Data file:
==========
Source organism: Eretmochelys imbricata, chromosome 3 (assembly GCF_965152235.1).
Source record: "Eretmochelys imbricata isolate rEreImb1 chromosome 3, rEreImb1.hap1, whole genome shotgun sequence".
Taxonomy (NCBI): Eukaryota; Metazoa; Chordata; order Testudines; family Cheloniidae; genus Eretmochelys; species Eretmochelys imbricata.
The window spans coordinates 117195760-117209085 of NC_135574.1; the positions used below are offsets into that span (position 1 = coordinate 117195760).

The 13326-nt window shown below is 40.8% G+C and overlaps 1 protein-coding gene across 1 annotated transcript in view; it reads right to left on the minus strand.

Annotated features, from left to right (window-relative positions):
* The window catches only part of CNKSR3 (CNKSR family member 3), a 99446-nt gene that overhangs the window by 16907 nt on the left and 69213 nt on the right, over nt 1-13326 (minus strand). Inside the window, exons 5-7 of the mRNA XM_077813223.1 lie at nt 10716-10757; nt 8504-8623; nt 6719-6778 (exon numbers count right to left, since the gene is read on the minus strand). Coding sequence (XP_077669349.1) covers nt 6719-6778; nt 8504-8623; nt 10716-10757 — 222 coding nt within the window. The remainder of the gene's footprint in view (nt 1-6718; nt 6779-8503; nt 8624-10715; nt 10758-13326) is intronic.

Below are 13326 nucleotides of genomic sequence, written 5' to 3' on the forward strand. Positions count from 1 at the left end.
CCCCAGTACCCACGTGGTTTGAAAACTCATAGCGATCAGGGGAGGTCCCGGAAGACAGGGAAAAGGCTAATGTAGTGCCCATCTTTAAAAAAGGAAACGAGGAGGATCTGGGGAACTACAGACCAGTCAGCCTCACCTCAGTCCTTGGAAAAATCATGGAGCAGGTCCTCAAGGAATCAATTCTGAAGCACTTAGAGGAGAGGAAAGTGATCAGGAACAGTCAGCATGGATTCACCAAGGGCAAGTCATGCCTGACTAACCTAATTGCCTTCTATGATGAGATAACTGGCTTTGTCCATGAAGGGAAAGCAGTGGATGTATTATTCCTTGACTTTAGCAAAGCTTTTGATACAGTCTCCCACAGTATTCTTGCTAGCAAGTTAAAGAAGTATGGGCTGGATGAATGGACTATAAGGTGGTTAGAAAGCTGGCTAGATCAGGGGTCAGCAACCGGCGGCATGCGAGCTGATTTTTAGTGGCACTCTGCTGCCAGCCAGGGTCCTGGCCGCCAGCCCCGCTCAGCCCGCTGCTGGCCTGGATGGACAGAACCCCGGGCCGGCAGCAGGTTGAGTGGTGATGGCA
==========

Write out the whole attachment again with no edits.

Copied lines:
Source organism: Eretmochelys imbricata, chromosome 3 (assembly GCF_965152235.1).
Source record: "Eretmochelys imbricata isolate rEreImb1 chromosome 3, rEreImb1.hap1, whole genome shotgun sequence".
Taxonomy (NCBI): Eukaryota; Metazoa; Chordata; order Testudines; family Cheloniidae; genus Eretmochelys; species Eretmochelys imbricata.
The window spans coordinates 117195760-117209085 of NC_135574.1; the positions used below are offsets into that span (position 1 = coordinate 117195760).

The 13326-nt window shown below is 40.8% G+C and overlaps 1 protein-coding gene across 1 annotated transcript in view; it reads right to left on the minus strand.

Annotated features, from left to right (window-relative positions):
* The window catches only part of CNKSR3 (CNKSR family member 3), a 99446-nt gene that overhangs the window by 16907 nt on the left and 69213 nt on the right, over nt 1-13326 (minus strand). Inside the window, exons 5-7 of the mRNA XM_077813223.1 lie at nt 10716-10757; nt 8504-8623; nt 6719-6778 (exon numbers count right to left, since the gene is read on the minus strand). Coding sequence (XP_077669349.1) covers nt 6719-6778; nt 8504-8623; nt 10716-10757 — 222 coding nt within the window. The remainder of the gene's footprint in view (nt 1-6718; nt 6779-8503; nt 8624-10715; nt 10758-13326) is intronic.

Below are 13326 nucleotides of genomic sequence, written 5' to 3' on the forward strand. Positions count from 1 at the left end.
CCCCAGTACCCACGTGGTTTGAAAACTCATAGCGATCAGGGGAGGTCCCGGAAGACAGGGAAAAGGCTAATGTAGTGCCCATCTTTAAAAAAGGAAACGAGGAGGATCTGGGGAACTACAGACCAGTCAGCCTCACCTCAGTCCTTGGAAAAATCATGGAGCAGGTCCTCAAGGAATCAATTCTGAAGCACTTAGAGGAGAGGAAAGTGATCAGGAACAGTCAGCATGGATTCACCAAGGGCAAGTCATGCCTGACTAACCTAATTGCCTTCTATGATGAGATAACTGGCTTTGTCCATGAAGGGAAAGCAGTGGATGTATTATTCCTTGACTTTAGCAAAGCTTTTGATACAGTCTCCCACAGTATTCTTGCTAGCAAGTTAAAGAAGTATGGGCTGGATGAATGGACTATAAGGTGGTTAGAAAGCTGGCTAGATCAGGGGTCAGCAACCGGCGGCATGCGAGCTGATTTTTAGTGGCACTCTGCTGCCAGCCAGGGTCCTGGCCGCCAGCCCCGCTCAGCCCGCTGCTGGCCTGGATGGACAGAACCCCGGGCCGGCAGCAGGTTGAGTGGTGATGGCA